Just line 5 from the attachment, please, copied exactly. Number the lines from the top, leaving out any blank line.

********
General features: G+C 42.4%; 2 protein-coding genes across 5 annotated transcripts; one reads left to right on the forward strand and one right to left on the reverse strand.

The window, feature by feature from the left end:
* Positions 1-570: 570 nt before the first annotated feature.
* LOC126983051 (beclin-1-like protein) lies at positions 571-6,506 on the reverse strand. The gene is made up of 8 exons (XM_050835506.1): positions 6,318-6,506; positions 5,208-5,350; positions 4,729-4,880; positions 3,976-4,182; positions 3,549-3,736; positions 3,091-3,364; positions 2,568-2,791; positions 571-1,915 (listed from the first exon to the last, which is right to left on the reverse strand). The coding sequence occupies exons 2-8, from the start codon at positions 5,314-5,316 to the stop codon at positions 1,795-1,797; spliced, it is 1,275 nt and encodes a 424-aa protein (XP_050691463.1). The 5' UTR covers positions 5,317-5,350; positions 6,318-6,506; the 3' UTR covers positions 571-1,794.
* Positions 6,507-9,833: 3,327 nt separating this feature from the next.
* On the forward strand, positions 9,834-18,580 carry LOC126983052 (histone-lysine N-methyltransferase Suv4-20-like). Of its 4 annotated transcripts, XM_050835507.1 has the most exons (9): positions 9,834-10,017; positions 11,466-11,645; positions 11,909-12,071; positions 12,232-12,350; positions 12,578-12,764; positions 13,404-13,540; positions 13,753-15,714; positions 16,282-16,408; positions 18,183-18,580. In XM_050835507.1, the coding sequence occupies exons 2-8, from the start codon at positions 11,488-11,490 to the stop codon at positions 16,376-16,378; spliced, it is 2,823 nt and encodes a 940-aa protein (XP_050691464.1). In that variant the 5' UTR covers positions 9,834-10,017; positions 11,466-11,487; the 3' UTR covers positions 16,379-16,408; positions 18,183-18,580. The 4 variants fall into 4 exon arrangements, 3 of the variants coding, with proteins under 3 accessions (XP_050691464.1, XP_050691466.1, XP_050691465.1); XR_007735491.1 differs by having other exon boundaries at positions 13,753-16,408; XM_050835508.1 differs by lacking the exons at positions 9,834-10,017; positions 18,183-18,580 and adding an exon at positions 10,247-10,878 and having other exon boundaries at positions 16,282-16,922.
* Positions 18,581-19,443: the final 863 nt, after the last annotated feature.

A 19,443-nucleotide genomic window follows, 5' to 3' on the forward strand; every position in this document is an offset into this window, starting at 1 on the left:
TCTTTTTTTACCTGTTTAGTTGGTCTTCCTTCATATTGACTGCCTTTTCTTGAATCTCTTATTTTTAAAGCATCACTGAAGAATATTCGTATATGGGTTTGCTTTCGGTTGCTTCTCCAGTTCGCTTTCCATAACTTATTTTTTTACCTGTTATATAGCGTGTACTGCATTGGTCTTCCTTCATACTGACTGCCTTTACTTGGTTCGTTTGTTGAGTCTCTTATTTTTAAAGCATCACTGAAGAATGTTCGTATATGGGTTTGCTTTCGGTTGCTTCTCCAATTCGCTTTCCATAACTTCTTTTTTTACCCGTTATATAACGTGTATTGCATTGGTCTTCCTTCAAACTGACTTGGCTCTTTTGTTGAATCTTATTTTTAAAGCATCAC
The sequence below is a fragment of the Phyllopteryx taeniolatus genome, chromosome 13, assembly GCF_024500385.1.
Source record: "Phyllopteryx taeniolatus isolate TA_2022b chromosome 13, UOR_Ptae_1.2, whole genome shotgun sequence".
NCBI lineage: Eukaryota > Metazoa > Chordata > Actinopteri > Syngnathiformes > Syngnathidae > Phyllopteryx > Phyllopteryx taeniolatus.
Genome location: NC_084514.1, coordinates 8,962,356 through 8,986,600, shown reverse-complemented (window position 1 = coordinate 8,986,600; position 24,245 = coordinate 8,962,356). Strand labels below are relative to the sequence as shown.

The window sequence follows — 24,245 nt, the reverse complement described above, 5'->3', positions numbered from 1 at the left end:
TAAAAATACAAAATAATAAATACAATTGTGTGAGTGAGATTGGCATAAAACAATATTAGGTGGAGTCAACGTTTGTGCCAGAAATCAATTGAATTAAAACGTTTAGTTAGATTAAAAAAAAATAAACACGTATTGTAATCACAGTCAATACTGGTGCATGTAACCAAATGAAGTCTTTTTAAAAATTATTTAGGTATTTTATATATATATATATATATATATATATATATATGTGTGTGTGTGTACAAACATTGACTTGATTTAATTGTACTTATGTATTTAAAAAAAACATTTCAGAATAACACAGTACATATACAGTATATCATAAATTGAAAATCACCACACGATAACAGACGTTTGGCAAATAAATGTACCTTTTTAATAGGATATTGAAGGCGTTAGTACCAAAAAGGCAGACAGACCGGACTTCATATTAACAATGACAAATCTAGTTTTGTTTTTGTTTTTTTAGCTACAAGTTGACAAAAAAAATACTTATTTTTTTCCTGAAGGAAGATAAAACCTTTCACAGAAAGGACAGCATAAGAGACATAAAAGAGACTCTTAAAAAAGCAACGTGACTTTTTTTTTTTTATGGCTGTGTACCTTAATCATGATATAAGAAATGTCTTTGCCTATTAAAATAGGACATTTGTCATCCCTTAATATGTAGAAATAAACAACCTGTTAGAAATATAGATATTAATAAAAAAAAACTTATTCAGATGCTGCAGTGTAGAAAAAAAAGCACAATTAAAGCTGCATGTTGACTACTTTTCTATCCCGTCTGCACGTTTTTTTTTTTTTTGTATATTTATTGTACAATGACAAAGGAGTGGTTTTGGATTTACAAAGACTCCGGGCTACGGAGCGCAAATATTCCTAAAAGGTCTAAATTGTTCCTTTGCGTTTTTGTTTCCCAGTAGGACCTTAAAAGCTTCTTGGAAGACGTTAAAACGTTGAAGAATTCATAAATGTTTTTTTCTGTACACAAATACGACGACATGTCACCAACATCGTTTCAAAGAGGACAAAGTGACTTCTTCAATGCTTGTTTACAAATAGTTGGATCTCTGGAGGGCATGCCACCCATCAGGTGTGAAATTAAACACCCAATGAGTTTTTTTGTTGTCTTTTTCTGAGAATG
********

* Positions 6,507-9,833: 3,327 nt separating this feature from the next.